Where Revelation was written to reassure genuinely oppressed believers that God was more powerful than the state and culture that persecuted them, Left Behind appears to be written to relieve its audience, which enjoys immense wealth and civil
liberties by world standards, of the burden of having faith in things unseen, or of connecting to others who have a different worldview. Forget all that stuff about people knowing you are Christians by your love – about which, more in the second installment of this review.
Thursday, August 23, 2007
Taking the Bible Seriously?
The other day I had a phone call from a man who asked which Bible I preached from. I said the NRSV, but that we had the Good News Bible in the pews. He didn't seem to know about either of them, but what he was looking for was a church that preached the KJV only. I guess it's that old idea that if it was good enough for Paul, it's good enough for me. But seriously, the KJV was a good translation in its own day, but this is the 21st century and not the 17th (and even the KJV has been revised over the years). So, is reading the KJV only taking the Bible more seriously?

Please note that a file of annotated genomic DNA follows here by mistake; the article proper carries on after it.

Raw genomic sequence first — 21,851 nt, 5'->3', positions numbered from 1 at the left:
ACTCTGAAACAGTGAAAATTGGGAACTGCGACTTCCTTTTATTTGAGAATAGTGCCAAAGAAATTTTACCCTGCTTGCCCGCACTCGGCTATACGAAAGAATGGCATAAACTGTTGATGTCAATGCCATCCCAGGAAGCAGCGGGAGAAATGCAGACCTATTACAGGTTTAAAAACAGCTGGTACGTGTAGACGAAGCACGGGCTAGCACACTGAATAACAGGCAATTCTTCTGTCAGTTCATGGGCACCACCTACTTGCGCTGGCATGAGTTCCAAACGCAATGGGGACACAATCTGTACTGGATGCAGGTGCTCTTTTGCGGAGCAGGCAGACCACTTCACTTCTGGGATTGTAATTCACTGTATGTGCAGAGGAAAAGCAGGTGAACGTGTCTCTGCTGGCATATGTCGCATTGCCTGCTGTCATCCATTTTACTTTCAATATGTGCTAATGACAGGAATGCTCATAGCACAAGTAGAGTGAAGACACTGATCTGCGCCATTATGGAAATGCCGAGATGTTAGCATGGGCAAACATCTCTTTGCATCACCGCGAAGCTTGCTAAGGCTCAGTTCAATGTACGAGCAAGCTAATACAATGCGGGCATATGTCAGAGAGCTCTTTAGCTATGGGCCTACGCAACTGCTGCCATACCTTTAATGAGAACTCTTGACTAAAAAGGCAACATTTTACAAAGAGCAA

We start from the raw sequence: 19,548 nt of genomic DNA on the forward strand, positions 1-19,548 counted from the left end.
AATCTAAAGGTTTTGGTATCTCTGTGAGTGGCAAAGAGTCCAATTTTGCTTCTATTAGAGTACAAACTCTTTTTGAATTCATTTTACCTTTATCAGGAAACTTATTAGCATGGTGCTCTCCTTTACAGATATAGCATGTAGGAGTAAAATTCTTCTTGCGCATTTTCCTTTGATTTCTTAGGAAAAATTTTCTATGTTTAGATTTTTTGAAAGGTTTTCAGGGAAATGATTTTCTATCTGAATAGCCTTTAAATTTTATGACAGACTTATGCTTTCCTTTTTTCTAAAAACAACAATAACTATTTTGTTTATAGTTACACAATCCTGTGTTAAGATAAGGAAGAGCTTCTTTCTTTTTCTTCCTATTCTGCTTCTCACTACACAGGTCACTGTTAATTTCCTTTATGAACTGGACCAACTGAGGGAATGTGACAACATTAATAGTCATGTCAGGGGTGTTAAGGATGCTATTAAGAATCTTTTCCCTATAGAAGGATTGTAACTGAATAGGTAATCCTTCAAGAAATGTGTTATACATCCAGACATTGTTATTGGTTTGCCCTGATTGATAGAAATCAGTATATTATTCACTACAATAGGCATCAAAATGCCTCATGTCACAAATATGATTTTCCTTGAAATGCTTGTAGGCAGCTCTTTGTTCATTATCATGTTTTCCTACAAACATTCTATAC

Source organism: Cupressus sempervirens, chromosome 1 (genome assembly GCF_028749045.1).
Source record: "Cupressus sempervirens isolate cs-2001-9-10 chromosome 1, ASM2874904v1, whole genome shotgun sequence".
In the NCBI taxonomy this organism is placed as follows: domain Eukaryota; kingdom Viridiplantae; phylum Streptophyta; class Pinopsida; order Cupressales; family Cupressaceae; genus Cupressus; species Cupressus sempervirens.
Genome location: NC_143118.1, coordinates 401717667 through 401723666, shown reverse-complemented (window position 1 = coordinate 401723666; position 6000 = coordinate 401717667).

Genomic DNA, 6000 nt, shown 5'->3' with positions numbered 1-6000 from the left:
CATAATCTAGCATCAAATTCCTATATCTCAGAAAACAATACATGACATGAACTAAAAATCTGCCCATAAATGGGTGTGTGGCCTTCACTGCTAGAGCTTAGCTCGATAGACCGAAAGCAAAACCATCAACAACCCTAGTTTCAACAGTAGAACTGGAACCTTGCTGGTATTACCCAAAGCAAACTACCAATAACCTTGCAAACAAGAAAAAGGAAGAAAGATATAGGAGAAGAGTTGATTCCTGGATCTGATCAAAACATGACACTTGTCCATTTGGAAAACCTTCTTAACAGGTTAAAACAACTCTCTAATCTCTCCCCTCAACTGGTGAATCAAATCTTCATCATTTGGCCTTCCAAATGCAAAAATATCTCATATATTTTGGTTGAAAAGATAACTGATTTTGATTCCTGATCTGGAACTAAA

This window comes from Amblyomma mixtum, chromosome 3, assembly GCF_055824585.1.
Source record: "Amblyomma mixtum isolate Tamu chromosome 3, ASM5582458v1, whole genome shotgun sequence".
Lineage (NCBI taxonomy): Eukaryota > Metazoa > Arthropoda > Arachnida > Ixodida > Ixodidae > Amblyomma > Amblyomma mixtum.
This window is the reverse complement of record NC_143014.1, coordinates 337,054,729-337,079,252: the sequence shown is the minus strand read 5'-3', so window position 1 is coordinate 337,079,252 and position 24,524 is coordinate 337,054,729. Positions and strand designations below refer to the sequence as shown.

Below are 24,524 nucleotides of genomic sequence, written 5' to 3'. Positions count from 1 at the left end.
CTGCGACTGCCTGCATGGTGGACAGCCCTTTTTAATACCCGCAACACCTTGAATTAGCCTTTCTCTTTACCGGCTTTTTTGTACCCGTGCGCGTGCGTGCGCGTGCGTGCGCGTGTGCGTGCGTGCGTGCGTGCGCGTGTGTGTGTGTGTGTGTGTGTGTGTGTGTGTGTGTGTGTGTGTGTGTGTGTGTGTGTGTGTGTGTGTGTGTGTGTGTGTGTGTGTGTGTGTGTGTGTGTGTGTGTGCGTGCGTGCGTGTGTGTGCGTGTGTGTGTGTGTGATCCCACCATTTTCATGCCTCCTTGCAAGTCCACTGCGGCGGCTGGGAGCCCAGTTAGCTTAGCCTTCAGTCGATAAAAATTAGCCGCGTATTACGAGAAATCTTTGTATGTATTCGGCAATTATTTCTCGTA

Marcus Borg speaks of taking the "Bible seriously but not literally." I kind of like the modification made to that phrase by my friend David Matson, "Taking the Bible seriously, but not necessarily literally." There are at least a few passages that I take more literally than does the distinguished scholar from Oregon State University.
With that said, I find interesting the review Elizabeth Palmberg has given of the Left Behind series. Now, I'll admit, I've not had the stomach for the series, but I've read in the genre -- back in the day I read voraciously Hal Lindsey's stuff (mid 70s). What Palmberg does is show how the claim to take the Bible "literally" can lead one to not take it seriously. And I agree!
She writes in a God's Politics posting:
And so the question is: What does it mean to take the Bible seriously?